Yesterday, I learned how cheese and clogs are made in the Netherlands! What an experience – this cheese and clog factory was out on a farm in the quaint Holland countryside, and I believe the family who owns it makes pretty much everything by themselves (including the bathroom soap, lol). It was quite an enlightening lesson that I am excited to share with you!
How to Make Your Own Cheese at Home:
First, pour fresh cow’s milk into this vat (with some other liquids, I can’t remember what):
Once the milk has cooled to a certain temperature (because it’s too warm after being freshly milked from the cow, heh), the curds will separate from the rest of the liquid. Use the curds to make the cheese!
You can add spices and herbs to the curds for a little kick of flavor.
Pour curds into a round “bowl,” seal it, and place it under a machine that squeezes it with a lot of pressure to create the cheese’s round shape.
Finally, preserve the cheese by coating it with wax and plastic! Well, maybe an optional step before coating the cheese: hard cheeses take about 8 months to mature. So if this is the flavor that you want, you’ll have to have a bit of patience… And when I say hard, I mean hard. Our demonstrator banged the cheese onto the wall and it made no difference.
How to Make Your Own Clogs at Home
All you gotta do is take a piece of semi-wet wood and start shaving:
Once you’ve fashioned the general shape of the shoe, start boring a hole inside so you can stick your foot in it:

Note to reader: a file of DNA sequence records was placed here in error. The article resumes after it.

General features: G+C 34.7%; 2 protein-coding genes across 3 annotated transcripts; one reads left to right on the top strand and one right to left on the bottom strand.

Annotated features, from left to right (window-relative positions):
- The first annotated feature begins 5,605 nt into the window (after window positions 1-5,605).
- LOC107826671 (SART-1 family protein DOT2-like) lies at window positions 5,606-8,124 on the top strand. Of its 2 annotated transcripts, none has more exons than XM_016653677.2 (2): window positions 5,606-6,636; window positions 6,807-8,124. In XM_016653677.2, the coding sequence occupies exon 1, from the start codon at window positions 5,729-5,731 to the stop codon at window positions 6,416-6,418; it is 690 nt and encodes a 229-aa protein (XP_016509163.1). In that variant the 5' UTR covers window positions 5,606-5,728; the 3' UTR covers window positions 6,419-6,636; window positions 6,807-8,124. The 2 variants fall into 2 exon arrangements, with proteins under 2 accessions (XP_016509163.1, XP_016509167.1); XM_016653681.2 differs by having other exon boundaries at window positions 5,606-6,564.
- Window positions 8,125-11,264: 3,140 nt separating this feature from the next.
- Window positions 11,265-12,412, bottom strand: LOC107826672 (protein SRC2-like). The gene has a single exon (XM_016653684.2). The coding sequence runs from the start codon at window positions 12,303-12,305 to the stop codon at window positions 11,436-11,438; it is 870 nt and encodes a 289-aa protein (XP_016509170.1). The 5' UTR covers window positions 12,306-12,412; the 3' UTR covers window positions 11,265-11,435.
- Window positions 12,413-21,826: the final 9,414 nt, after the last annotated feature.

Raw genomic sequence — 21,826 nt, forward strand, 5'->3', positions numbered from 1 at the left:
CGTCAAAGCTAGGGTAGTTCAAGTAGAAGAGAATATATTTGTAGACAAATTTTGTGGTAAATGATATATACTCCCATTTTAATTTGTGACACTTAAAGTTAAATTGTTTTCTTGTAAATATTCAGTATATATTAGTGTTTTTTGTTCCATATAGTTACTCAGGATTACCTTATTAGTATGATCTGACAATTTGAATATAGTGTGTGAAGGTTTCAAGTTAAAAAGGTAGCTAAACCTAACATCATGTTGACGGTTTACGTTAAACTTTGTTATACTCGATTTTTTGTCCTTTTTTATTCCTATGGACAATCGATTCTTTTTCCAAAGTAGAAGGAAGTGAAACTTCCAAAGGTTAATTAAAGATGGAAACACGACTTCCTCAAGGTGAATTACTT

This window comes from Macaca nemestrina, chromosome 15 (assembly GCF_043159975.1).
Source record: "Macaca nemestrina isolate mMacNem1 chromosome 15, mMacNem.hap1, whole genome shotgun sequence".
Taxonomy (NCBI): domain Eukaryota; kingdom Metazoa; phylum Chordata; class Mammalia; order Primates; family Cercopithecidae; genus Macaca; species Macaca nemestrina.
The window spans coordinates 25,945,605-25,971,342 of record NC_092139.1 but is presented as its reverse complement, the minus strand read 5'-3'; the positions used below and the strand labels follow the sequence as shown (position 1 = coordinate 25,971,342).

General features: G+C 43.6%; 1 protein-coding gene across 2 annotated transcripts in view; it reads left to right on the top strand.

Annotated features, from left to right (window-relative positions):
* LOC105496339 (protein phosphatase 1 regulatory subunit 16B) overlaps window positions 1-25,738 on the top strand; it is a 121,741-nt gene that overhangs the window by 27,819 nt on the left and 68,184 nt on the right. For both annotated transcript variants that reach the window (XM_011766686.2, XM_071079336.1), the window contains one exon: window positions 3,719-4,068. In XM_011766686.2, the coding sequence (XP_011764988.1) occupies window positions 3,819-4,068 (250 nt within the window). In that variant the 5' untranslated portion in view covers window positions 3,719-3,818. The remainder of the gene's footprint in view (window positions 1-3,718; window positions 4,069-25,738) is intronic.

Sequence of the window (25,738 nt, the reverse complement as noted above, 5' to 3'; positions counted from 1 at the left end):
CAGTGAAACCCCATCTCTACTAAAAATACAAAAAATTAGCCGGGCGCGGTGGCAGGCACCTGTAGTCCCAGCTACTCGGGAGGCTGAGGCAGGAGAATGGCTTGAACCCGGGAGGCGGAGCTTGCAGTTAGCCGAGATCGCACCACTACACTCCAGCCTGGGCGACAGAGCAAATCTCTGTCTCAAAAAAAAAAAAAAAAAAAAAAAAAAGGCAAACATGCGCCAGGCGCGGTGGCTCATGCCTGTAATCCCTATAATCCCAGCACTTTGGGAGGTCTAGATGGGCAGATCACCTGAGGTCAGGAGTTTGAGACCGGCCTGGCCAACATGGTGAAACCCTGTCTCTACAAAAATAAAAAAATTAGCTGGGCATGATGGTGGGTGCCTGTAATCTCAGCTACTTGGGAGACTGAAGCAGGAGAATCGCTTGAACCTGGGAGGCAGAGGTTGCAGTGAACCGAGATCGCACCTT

And then you’re pretty much done! Easy, right?
Haha well, it only took this guy who’s been doing it for 18 years around 20 minutes to make the outline of this one shoe. He learned the art from his dad, and I’m assuming that his dad learned from his dad’s dad, and so on. In the end, he claimed that he could make these clogs with his eyes closed. I could believe that!
Why are clogs such a big deal here? Because they are super handy and multi-purpose. They can be worn during farming, gardening, skateboarding…
Finally, it’s important to always wear your clogs a bit larger on your feet!
I took his word to heart:
In all, that was a pretty cool experience, especially watching how clogs were made. It also made me realize how sustainable the Europeans are; the wood shavings from the clogs are used as fuel to smoke the cheese next door. And once the clogs are all worn out, they could be hung on the wall as a decorative flower pot 😉 America could really take a few pointers from these people.
Have you ever eaten Dutch cheese or worn a pair of clogs?!
Thanks for reading!